THE "ALL-BUT-INEVITABLE" NOMINEE? NOT SO MUCH: Senator John McCain of Arizona worked hard for years to make himself the all-but-inevitable 2008 Republican presidential nominee, assembling a formidable machine of advisers and contributors, repairing his relationship with the Bush White House and reaching out to conservatives long wary of his views. As he began what was supposed to be a triumphant day with his first bus trip across Iowa on Thursday, he was instead faced with a sense among some Republicans that his campaign had faltered in the early going and that his political identity had been blurred rather than enhanced by his efforts to position himself as first in line for the nomination. New York Times: Far From Inevitable, McCain Retunes '08 Engine
McCAIN TALKS IMMIGRATION IN IA: Republican presidential candidate John McCain promoted in Iowa on Thursday an immigration plan that would allow undocumented immigrants to remain in the United States, even in the face of resistance from some Iowa conservatives. The Arizona senator also said California's leap to near the front of the nominating calendar only stands to increase the significance of Iowa's leadoff caucuses. McCain, who bypassed Iowa during his previous bid for the presidential nomination, was making his second trip to the state in a month - and the first with his campaign bus. He is scheduled to campaign in northern Iowa today. McCain said Thursday that the frustration he has encountered from Republican activists in Iowa about immigration stems from Congress' failure to enact legislation making it tougher to cross the U.S.-Mexican border, not opposition to earned citizenship. Des Moines Register: McCain touts immigration plan
BROWNBACK CALLS PACE CRITICISM "UNFAIR AND UNFORTUNATE": Republican presidential candidate Sam Brownback is backing the Pentagon's top general over his remarks that homosexual acts are immoral. The Kansas senator planned to send a letter on Thursday to President Bush supporting Marine Gen. Peter Pace, who earlier this week likened homosexuality to adultery and said the military should not condone it by allowing gay personnel to serve openly. The chairman of the Joint Chiefs also said in an interview with the Chicago Tribune: "I believe that homosexual acts between individuals are immoral and that we should not condone immoral acts. I do not believe the United States is well-served by a policy that says it is OK to be immoral in any way." Lawmakers of both parties criticized the remarks, but Brownback's letter called the criticism "both unfair and unfortunate." AP via Yahoo! News: Brownback supports Pace's remark on gays
RICHARDSON EXPECTED TO SIGN "RISKY" MEDICAL MARIJUANA BILL: Democratic Gov. Bill Richardson, poised to sign a bill making New Mexico the 12th state to legalize medical marijuana, said Thursday he realizes his action could become an issue in the presidential race. "So what if it's risky? It's the right thing to do," said Richardson, one of the candidates in the crowded 2008 field. "What we're talking about is 160 people in deep pain. It only affects them." The legislation would create a program under which some patients - with a doctor's recommendation - could use marijuana provided by the state health department. Lawmakers approved the bill Wednesday. The governor is expected to sign it in the next few weeks. AP via Yahoo! News: Richardson to legalize medical marijuana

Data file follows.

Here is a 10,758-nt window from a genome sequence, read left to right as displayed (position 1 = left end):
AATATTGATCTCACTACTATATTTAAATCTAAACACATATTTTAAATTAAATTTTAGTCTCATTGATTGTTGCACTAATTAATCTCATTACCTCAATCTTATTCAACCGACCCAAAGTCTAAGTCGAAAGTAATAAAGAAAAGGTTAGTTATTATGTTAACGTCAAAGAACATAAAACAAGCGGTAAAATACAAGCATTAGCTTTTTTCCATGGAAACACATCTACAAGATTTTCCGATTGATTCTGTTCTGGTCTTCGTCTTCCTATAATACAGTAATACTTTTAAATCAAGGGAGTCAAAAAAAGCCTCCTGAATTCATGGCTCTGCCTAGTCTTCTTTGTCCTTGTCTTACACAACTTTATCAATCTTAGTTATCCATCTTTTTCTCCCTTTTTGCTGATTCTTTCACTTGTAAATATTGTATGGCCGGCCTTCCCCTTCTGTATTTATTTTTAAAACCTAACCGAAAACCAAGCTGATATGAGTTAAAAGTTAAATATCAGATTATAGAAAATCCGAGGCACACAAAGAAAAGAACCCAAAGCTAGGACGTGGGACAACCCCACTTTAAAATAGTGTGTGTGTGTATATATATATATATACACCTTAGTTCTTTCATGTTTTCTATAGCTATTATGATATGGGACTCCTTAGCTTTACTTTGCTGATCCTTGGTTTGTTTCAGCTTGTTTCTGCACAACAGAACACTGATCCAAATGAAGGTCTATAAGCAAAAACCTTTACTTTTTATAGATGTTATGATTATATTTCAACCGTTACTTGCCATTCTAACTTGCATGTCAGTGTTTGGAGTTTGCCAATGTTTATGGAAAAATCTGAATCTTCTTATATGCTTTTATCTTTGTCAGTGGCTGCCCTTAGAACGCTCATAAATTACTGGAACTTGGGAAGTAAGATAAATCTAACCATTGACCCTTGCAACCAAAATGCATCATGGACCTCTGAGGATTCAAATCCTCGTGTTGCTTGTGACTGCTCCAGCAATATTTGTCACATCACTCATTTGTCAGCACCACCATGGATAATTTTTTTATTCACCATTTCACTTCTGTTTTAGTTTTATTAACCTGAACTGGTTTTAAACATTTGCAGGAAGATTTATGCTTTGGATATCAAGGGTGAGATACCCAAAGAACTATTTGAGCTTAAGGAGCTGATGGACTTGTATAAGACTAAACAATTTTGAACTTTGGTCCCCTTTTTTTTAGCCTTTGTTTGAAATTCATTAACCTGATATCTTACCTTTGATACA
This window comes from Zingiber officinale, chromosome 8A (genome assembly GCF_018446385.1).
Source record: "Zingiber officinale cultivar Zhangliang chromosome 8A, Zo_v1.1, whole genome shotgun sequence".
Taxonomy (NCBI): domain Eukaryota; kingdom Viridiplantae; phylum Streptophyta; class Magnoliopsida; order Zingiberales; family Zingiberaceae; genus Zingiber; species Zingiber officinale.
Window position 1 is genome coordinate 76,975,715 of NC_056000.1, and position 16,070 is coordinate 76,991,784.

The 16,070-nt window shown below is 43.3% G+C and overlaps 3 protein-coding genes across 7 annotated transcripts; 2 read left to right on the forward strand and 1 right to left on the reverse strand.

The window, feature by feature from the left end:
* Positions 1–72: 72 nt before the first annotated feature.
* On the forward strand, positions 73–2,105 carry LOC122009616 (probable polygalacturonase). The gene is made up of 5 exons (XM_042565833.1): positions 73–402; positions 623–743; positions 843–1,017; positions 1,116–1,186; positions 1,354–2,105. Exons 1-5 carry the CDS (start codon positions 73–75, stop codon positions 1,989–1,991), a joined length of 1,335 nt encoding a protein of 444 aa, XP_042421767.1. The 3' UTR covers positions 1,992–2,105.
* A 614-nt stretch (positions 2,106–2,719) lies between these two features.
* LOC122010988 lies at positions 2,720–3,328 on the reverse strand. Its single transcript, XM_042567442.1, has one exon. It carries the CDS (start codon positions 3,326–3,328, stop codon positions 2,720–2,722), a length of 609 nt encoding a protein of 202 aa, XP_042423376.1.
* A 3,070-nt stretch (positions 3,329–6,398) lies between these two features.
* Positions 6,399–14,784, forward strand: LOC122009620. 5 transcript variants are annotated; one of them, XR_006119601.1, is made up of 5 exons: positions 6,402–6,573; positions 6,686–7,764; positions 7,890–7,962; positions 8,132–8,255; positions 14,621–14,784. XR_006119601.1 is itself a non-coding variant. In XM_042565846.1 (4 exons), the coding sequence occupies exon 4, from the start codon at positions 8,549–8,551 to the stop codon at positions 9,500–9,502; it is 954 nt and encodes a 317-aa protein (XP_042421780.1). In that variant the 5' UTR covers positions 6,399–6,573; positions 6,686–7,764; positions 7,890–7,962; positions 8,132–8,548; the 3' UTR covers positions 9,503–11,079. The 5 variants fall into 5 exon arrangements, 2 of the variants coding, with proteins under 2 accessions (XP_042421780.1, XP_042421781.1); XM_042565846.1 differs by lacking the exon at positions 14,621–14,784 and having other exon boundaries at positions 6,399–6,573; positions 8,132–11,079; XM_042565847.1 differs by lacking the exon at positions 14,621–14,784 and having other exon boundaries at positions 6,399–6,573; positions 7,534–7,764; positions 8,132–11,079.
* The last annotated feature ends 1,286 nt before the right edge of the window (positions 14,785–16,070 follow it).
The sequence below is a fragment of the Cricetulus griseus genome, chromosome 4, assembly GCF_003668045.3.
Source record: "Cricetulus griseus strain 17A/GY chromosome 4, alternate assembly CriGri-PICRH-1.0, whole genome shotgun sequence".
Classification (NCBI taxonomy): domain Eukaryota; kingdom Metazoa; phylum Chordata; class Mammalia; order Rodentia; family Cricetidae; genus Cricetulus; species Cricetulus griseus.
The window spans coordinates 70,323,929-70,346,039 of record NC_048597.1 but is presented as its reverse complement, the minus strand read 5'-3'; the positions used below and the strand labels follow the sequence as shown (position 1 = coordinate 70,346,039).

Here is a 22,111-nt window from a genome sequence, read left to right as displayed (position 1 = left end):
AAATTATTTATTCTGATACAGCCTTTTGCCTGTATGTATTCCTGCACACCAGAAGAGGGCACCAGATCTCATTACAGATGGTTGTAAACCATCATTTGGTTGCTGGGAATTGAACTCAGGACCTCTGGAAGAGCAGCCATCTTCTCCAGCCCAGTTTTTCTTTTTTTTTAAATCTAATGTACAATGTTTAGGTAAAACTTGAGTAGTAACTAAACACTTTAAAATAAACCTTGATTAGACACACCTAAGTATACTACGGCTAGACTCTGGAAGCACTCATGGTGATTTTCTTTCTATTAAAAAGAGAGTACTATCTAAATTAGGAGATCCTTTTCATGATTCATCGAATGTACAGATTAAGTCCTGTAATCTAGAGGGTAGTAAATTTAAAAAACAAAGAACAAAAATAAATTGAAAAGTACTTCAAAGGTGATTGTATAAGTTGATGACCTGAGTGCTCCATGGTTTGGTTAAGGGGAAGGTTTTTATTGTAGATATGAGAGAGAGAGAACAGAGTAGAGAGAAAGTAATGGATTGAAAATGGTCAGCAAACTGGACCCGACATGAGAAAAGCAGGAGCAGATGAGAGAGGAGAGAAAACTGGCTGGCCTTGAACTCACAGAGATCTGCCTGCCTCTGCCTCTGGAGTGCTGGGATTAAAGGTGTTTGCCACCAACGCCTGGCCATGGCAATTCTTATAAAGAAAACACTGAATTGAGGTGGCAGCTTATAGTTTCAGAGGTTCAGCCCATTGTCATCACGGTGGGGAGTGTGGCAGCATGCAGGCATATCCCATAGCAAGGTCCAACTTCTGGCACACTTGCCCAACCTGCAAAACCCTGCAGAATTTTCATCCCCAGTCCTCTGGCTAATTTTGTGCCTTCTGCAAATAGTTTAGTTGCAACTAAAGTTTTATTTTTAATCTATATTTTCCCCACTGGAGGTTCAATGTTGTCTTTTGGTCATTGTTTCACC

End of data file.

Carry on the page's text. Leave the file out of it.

MA'S PATRICK SHAKES UP STAFF: After two months of escalating political setbacks, Governor Deval Patrick brought in two State House veterans yesterday to help stabilize his new administration and announced the resignation of his wife's $72,000 chief of staff, whose position will be abolished. Patrick turned to one of Senate President Robert E. Travaglini's top aides, David Morales, to become his senior adviser on policy and strategic planning. He also moved Joseph Landolfi, a veteran press officer who has led the communications operations at several high-profile state agencies, from Administration and Finance into the governor's inner office to take over day-to-day media operations. Aides hope that the departure of Diane Patrick's chief of staff, Amy Gorin, will stem some of the heavy criticism the governor has taken for creating the position. She resigned less than a week after Patrick announced that his wife was suffering from exhaustion and depression. Boston Globe: Patrick moves to shore up his staff
DEAN '16? Democratic Party Chairman Howard Dean has been meeting with world leaders to repair "the extraordinary damage" that the Bush administration has done to America's image and to prepare the way for a new Democratic president. "I am trying to build relationships with other governments in preparation for a Democratic takeover," Dean told me. "I want to make clear that there is an opposition in America and that we are ready to take power and that when we do, we are going to have much better relationships with them." In an hour-long interview at Democratic National Committee headquarters Tuesday, Dean also revealed that he has been quietly meeting with well-known Christian evangelical leaders in order to build new bridges between them and the Democratic Party. The Politico: The New Dean Political Plan